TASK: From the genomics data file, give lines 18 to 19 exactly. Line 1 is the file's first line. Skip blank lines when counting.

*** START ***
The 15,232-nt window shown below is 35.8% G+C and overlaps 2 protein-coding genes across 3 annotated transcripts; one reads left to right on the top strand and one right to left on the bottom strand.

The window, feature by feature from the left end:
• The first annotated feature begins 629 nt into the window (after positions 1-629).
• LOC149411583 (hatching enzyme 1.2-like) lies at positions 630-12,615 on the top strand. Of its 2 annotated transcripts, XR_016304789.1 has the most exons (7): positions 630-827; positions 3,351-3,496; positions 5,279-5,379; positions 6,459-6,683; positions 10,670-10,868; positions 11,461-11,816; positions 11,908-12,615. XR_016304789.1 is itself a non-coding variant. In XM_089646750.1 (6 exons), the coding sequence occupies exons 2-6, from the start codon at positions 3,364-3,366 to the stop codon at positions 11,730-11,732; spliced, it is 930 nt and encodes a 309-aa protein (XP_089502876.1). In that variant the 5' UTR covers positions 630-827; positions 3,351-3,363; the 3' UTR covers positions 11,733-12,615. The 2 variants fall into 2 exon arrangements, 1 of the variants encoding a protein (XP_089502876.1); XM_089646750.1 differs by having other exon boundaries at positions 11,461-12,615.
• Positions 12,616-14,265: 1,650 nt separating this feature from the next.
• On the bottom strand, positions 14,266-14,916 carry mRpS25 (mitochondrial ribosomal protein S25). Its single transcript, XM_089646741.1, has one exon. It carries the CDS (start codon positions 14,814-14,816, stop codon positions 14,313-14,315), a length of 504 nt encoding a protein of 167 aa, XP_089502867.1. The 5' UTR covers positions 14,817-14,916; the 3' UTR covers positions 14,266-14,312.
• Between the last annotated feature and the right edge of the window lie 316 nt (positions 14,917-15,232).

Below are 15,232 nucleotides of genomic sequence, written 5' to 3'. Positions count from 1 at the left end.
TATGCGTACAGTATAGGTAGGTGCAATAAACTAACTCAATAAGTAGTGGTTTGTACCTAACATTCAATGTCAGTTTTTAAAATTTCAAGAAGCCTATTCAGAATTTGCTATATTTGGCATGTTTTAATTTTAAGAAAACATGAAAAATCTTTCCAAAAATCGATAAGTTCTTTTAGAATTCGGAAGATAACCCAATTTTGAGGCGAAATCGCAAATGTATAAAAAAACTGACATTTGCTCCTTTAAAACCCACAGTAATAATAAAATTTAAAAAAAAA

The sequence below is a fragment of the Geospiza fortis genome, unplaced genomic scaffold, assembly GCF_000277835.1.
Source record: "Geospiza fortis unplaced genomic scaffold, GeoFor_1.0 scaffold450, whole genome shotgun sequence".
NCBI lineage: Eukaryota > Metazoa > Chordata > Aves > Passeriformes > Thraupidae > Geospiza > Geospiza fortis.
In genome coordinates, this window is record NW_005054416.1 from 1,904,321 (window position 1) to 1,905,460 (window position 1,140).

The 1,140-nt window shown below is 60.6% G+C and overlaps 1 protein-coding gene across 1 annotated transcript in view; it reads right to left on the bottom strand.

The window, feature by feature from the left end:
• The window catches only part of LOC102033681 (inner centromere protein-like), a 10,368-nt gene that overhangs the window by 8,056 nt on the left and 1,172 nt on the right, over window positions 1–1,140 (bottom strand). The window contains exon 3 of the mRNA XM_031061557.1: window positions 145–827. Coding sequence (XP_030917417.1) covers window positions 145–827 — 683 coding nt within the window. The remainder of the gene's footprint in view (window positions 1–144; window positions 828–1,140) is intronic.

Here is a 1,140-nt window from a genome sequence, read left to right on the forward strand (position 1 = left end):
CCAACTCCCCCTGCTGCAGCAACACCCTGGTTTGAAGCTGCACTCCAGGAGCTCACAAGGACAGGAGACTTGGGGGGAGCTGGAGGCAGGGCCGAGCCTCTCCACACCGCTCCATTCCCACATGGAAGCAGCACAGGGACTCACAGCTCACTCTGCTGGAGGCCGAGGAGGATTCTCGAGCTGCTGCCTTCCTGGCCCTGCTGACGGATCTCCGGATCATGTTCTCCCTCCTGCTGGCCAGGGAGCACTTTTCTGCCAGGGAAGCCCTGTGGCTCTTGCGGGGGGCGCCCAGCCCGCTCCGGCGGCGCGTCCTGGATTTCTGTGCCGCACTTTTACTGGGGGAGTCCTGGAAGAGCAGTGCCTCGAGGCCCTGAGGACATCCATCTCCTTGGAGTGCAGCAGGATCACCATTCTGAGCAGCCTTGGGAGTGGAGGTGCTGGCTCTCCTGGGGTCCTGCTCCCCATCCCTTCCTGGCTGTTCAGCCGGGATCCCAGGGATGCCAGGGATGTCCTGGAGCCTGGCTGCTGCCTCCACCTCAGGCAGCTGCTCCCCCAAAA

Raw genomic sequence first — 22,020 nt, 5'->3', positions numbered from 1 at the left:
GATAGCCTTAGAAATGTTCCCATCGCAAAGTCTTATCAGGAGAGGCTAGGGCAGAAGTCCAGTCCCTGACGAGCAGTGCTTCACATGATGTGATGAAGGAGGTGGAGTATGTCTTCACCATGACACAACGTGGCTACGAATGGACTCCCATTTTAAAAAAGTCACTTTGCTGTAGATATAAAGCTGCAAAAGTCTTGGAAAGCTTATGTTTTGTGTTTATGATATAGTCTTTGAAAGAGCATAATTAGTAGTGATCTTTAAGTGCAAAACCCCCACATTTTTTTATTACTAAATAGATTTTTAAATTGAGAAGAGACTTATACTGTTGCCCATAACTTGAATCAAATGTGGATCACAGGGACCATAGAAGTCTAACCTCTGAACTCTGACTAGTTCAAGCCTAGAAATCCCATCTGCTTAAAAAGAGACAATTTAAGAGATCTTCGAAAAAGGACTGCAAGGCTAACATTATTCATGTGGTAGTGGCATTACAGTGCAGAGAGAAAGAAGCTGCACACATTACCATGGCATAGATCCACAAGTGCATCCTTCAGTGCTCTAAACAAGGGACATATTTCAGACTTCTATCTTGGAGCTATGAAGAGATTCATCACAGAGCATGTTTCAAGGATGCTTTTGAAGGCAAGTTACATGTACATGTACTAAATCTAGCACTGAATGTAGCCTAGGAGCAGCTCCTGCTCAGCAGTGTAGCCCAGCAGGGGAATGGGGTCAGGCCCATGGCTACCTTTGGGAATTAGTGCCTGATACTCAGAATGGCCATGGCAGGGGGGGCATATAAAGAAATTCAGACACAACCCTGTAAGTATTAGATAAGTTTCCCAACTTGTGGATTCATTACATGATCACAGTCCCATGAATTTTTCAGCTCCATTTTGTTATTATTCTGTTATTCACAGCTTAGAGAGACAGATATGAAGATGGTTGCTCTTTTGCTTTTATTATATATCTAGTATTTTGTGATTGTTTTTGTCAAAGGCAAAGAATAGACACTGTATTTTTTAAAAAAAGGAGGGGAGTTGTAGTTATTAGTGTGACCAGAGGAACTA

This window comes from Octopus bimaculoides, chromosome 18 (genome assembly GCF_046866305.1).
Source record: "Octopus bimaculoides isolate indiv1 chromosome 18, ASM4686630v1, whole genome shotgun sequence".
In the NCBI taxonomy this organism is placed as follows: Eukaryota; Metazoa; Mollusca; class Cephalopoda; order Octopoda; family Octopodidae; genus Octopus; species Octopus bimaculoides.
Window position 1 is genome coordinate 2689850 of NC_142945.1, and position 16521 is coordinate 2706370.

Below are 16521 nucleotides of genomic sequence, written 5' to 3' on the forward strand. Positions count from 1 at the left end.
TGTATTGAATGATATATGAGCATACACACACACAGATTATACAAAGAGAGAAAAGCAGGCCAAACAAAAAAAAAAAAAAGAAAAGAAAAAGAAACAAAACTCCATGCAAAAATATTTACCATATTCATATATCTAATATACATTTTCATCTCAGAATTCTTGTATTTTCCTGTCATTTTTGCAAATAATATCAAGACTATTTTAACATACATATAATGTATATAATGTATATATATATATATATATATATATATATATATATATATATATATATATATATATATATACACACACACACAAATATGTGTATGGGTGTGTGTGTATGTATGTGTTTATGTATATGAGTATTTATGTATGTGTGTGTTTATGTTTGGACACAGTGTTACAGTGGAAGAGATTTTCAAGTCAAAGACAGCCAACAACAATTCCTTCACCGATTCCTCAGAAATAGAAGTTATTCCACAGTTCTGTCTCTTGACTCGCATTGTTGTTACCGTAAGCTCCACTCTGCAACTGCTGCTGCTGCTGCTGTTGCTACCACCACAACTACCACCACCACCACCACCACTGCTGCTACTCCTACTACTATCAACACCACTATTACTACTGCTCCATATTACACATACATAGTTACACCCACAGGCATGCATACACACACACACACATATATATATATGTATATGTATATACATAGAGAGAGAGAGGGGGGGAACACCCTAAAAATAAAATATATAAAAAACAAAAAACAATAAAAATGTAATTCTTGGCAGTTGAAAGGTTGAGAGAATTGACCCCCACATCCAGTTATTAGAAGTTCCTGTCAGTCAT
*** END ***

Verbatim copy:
CCAACTCCCCCTGCTGCAGCAACACCCTGGTTTGAAGCTGCACTCCAGGAGCTCACAAGGACAGGAGACTTGGGGGGAGCTGGAGGCAGGGCCGAGCCTCTCCACACCGCTCCATTCCCACATGGAAGCAGCACAGGGACTCACAGCTCACTCTGCTGGAGGCCGAGGAGGATTCTCGAGCTGCTGCCTTCCTGGCCCTGCTGACGGATCTCCGGATCATGTTCTCCCTCCTGCTGGCCAGGGAGCACTTTTCTGCCAGGGAAGCCCTGTGGCTCTTGCGGGGGGCGCCCAGCCCGCTCCGGCGGCGCGTCCTGGATTTCTGTGCCGCACTTTTACTGGGGGAGTCCTGGAAGAGCAGTGCCTCGAGGCCCTGAGGACATCCATCTCCTTGGAGTGCAGCAGGATCACCATTCTGAGCAGCCTTGGGAGTGGAGGTGCTGGCTCTCCTGGGGTCCTGCTCCCCATCCCTTCCTGGCTGTTCAGCCGGGATCCCAGGGATGCCAGGGATGTCCTGGAGCCTGGCTGCTGCCTCCACCTCAGGCAGCTGCTCCCCCAAAA

Raw genomic sequence first — 22,020 nt, 5'->3', positions numbered from 1 at the left: